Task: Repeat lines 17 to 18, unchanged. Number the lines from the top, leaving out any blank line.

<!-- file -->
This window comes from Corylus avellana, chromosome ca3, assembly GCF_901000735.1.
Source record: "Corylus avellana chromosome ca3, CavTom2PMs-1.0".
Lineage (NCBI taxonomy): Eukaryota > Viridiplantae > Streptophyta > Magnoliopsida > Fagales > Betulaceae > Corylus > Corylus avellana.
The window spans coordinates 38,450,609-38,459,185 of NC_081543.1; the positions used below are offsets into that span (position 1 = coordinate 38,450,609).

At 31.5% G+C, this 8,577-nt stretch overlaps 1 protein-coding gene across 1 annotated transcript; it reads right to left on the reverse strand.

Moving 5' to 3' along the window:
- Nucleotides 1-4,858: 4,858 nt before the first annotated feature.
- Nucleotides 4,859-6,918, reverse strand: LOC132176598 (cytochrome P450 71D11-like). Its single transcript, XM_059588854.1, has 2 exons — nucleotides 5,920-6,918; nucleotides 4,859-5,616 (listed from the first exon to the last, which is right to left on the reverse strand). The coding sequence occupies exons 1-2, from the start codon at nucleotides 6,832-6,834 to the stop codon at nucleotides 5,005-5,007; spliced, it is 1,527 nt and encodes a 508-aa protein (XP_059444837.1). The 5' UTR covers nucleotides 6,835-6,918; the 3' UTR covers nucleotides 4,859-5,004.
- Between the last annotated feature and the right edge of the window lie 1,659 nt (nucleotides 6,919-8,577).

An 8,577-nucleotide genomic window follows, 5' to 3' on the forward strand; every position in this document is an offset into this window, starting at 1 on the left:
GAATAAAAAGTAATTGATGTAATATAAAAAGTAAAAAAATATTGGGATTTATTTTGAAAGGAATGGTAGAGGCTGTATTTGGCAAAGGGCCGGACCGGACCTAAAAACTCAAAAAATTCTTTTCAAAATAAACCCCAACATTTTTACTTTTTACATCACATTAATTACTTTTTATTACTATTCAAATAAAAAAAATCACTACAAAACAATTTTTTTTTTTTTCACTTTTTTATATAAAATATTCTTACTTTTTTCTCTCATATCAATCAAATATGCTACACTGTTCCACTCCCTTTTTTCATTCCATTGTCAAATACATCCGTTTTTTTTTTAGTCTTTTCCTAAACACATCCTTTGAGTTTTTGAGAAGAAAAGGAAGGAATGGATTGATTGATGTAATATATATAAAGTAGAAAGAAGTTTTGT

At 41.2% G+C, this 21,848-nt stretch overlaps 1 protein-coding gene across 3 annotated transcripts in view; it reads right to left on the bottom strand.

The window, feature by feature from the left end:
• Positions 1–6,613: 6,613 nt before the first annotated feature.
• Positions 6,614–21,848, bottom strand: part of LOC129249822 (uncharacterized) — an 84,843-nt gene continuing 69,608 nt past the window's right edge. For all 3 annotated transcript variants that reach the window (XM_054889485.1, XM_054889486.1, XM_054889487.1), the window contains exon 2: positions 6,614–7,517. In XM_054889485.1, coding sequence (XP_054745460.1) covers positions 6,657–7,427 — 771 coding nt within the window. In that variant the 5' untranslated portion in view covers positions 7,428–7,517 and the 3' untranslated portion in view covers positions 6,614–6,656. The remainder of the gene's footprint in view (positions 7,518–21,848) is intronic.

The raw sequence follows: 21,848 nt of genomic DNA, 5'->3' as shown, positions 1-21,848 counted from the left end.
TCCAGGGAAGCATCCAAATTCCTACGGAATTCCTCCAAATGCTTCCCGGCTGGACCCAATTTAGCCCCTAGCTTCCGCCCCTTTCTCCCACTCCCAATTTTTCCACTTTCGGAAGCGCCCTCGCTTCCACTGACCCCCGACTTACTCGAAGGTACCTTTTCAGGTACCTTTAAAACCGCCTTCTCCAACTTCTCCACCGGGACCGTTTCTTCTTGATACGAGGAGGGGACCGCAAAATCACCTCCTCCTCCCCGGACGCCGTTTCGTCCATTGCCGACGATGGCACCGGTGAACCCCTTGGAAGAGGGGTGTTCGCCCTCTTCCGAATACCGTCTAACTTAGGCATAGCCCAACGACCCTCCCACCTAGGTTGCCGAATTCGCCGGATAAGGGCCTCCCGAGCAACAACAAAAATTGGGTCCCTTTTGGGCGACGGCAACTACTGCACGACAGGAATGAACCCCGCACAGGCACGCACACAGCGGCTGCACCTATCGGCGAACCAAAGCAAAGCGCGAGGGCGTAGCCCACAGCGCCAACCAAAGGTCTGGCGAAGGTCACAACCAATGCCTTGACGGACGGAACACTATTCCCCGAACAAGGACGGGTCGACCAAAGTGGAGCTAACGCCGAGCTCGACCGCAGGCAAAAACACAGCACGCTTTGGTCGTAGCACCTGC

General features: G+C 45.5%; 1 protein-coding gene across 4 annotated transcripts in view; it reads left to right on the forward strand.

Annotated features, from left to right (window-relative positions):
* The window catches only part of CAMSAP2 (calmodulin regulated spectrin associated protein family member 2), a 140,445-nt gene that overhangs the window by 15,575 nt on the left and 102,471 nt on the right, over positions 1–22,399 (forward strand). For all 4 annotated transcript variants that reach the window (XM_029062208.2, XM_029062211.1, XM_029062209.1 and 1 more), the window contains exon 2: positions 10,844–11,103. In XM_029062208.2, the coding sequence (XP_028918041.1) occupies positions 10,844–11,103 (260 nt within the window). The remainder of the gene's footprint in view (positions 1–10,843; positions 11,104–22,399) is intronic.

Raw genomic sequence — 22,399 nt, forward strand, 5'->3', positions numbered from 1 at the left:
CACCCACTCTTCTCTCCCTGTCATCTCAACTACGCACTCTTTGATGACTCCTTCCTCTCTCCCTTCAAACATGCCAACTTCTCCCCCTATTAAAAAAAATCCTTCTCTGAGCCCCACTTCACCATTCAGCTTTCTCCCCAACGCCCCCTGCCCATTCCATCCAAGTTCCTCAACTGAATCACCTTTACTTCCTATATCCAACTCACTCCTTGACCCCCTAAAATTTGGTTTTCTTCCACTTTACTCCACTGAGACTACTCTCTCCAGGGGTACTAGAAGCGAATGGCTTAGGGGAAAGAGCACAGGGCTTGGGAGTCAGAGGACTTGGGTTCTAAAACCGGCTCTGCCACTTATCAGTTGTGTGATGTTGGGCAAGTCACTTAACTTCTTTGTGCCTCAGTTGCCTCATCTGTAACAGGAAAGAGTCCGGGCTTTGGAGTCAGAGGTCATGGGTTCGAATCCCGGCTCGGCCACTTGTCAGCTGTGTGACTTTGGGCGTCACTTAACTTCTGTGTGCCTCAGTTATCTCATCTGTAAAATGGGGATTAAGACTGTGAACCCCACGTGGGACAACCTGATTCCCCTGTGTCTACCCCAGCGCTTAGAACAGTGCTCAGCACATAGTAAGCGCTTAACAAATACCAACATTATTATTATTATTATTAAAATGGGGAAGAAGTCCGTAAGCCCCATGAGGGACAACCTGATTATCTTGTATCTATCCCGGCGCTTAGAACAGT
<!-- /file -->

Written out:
TCCAGGGAAGCATCCAAATTCCTACGGAATTCCTCCAAATGCTTCCCGGCTGGACCCAATTTAGCCCCTAGCTTCCGCCCCTTTCTCCCACTCCCAATTTTTCCACTTTCGGAAGCGCCCTCGCTTCCACTGACCCCCGACTTACTCGAAGGTACCTTTTCAGGTACCTTTAAAACCGCCTTCTCCAACTTCTCCACCGGGACCGTTTCTTCTTGATACGAGGAGGGGACCGCAAAATCACCTCCTCCTCCCCGGACGCCGTTTCGTCCATTGCCGACGATGGCACCGGTGAACCCCTTGGAAGAGGGGTGTTCGCCCTCTTCCGAATACCGTCTAACTTAGGCATAGCCCAACGACCCTCCCACCTAGGTTGCCGAATTCGCCGGATAAGGGCCTCCCGAGCAACAACAAAAATTGGGTCCCTTTTGGGCGACGGCAACTACTGCACGACAGGAATGAACCCCGCACAGGCACGCACACAGCGGCTGCACCTATCGGCGAACCAAAGCAAAGCGCGAGGGCGTAGCCCACAGCGCCAACCAAAGGTCTGGCGAAGGTCACAACCAATGCCTTGACGGACGGAACACTATTCCCCGAACAAGGACGGGTCGACCAAAGTGGAGCTAACGCCGAGCTCGACCGCAGGCAAAAACACAGCACGCTTTGGTCGTAGCACCTGC

General features: G+C 45.5%; 1 protein-coding gene across 4 annotated transcripts in view; it reads left to right on the forward strand.